Cry, cry, O beloved country
Prime Minister Andrew Holness(Photo: Garfield Robinson)

Cry, the beloved country, for the unborn child that is the inheritor of our fear. Let him not love the earth too deeply... for fear will rob him of all, if he gives too much.” — Alan Paton

Prime Minister Andrew Holness's act of tearing up over crime as he addressed last week's National Day of Prayer is a cry of desperation, even if it's being interpreted by his critics as akin to an Oscar-winning performance.

On Sunday he gave another show of emotion by responding with uncharacteristic anger, his voice almost breaking, to a question by The Gleaner's Andre Wright regarding the unfolding Accompong Maroons' sovereignty issue.

The prime minister was roundly criticised for suggesting that the journalist was “crazy” and out of line for asking his question. And there was a further suggestion that he had overplayed the show of anger, perhaps because of criticisms that he was being a “crybaby” at the prayer breakfast.

The interchange at Sunday's press conference is worth recalling in this space:

Mr Wright: “Did the Government seek legal advice on its decision to disengage with so-called sovereign Maroons, and would the Government not be derelict in refusing to finance projects in any such territories?

And [did] the Government find it embarrassing that it seems that different arms of the State — that's the police and ODPEM [Office of Disaster Preparedness and Emergency Management] — as we found out, gave approval to the hosting of the Maroon celebrations?”

Prime Minister Holness: “Your question is based on a very dangerous premise. And I said earlier that there are some threats that the average citizen looking on might think it is innocuous, it is popular, and take a liking to it. Because the discussions that are held in places that should know better do not highlight the threat.

“Jamaica is a unitary, sovereign State. There is no other sovereign authority in Jamaica other than the Government of Jamaica. I want that to be absolutely clear. None. And, under my leadership, not one inch of Jamaica will come under any other sovereign authority.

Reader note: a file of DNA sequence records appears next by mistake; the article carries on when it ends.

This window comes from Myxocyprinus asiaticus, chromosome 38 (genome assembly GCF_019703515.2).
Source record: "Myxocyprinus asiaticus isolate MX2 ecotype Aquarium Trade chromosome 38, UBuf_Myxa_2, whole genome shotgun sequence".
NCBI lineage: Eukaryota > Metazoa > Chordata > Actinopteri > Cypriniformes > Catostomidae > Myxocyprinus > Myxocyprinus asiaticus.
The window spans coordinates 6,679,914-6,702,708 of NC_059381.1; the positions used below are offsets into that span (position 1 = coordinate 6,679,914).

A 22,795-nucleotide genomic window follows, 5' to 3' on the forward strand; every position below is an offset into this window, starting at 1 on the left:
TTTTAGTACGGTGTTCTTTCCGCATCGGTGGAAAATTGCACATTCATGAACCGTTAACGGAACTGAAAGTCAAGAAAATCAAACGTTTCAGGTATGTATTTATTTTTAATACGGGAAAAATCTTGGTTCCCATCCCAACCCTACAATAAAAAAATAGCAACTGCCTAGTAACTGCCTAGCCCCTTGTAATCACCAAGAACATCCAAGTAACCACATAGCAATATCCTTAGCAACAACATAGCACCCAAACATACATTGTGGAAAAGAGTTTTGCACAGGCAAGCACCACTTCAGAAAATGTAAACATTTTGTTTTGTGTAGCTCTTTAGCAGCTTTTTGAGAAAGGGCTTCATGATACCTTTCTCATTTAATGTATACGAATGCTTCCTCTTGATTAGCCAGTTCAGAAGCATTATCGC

“What you are asking would be for the Government of Jamaica to take taxpayers' money and grant funds to fund another Government. This is not a Government saying they are a local government, a parish council government, which is under our constitution.

“Are you crazy? Really! Do you know what you are asking? This is the stuff of how guerrilla wars come and states break down. Wake up, Jamaica. Don't court foolishness and problems. Wake up. People have died as a result. And you expect me to stand here as prime minister and fund activities that could lead to the breaking down of our State? Never!”

It could be argued that Mr Holness is not going to win, whether he makes a public display of tearing up or being angry. Neither is the appropriate response to the problems that are besieging Jamaica.

To be sure, the reporter was merely asking a question that many other Jamaicans who could not be at the press conference might wish to ask.

Without the theatrics, the prime minister's answer would have been sufficient to put the Maroon sovereignty question to bed.

As we have been advocating ad nauseam in this space, the Government should get together with the Opposition and unite the country against the gunmen and crime. That's the kind of response that is needed from leadership.

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